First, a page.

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    u are very lucky ur school allows u to select classes from the IB program

    at my school IB us history and IB cal are both also AP

    I have heard so many rumors that AP counts more, but I'm pretty sure that is not true.

    for the past 9 years at my school, every 3 years someone (out of the 3 dozen students left) with go to a service academy. therefore, taking IB classes is obviously beneficial. My district thought it would help to put the IB/MYP program at the worst school to bring up the school average (nevere worked). As a whole, the school is pathetic- 44.7 percent first time graduation rate. However, colleges do seem to value the IB program despite the overall performance of the school (I am from SC- ranks near the bottom for education)- we have ppl each year accepted to various top 25 schools.

    as for this thread, take the most rigorous classes allowed
    in my case that would be staying and completing the IB program. If honors is as hard as ur school offers, stick with with it.
     
  13. hawk

    hawk ButterBar Dad

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    Download the CFA booklet, become familiar with it, and start a training program. There is no reason with this much lead time that you could not deliver a killer CFA!

    Many posts in the forum on training programs to get you ready.

    I'd suggest getting help from a family member and do a practice CFA. It will be harder than you think! Record the scores as your baseline, and compare them to the averages. You will want to be significantly above the averages, and with this much lead time you should be able to max some of them.

    You can improve your candidate score more with this than any briefing on the application process you will attend.

    The same applies to SAT/PSAT. I'd start using practice programs now, there are some tricks. PSAT/SAT gets you on the radar for Summer Seminars.

    A good PSAT score will also help with civvy colleges as it's used to determine National Merit Scholars & runner ups. This will help with any of the academies and for some civilian colleges it's automatic acceptance & scholarships.
     
  14. bikndave

    bikndave Member

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  15. Memphis9489

    Memphis9489 Parent

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    Besides all the good advice you've already received about getting prepared; I would also recommend educating yourself in the application process. It is far different than applying to a civilian university.

    I would strongly recommend reading the Naval Academy's admission catalog. It is available online at http://www.usna.edu/Catalog/

    Also, find out who your nominating sources are (at a minimum, both your senators and congressman) and look over their nomination requirements. This information can be found at their websites. They all have a "service academy" link.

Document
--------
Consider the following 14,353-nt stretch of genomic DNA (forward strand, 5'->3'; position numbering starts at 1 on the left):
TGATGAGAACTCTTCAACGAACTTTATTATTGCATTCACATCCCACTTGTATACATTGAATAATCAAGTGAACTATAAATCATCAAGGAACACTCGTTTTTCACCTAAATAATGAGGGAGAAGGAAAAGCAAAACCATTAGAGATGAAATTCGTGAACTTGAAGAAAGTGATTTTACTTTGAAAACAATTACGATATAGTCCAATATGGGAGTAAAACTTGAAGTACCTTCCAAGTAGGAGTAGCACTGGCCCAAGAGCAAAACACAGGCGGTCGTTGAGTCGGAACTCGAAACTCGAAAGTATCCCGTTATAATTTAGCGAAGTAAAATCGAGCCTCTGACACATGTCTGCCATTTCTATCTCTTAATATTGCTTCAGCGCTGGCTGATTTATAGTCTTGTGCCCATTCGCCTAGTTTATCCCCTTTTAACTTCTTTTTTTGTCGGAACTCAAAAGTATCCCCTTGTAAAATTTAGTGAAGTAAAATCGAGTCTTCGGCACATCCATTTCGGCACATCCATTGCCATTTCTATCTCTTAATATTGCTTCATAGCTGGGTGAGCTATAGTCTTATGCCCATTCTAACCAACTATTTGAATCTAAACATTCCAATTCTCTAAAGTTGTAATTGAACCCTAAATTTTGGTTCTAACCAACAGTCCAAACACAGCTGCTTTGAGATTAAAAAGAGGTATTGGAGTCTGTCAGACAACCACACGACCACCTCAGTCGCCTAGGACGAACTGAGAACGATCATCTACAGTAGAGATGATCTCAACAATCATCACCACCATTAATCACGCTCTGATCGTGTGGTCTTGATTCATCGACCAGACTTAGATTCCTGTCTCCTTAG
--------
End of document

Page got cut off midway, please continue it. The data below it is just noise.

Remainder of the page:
Knowing the application process will also give you some guidance in "what it takes" to be successful.
     
  16. goldfarb1

    goldfarb1 Candidate

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    Completely understood. Point taken. However, that is why I made it very clear that this is just what I see at my school and not meant to be used as a generalization. Go to any of the IB info sessions at my school, and I guarantee 3-5 minutes will be spent on going international for uni.

    If we're really going to look at why IB was created and how it meshes with the "whole person" concept...First I would say an AP/Honors student is no less a "whole person." Quite frankly, most of the requirements/classes taken are the same. The only real exception is going to be the extended essay and TOK. But out of everything one takes in their HS career, this makes little difference. Sure the community service/EC requirement is there, but most people who are honors/AP students are going to be doing some form of community service/EC/work anyway. With that aside...IB was created in response to the European way of learning, which is very course specific. By the equivalent of high school, European students have already specialized their education and narrowed their courses down to three to four. This is the fundamental difference between the European (specifically British) way of learning and the American way of learning; European's emphasize specialty, while American emphasize liberal arts. IB was created so the British, for example, wouldn't have to take A-levels and thus get a more "whole person" approach to education.

    Obviosuly it's purpose is different nowadays than it was back in '68. Few British and other Europeans actually adapted and A-levels are still the predominant form of education. It's mainly seen at American schools, international schools, and a few other schools (relatively compared to the original form of education in the respective country) here and there throughout the world.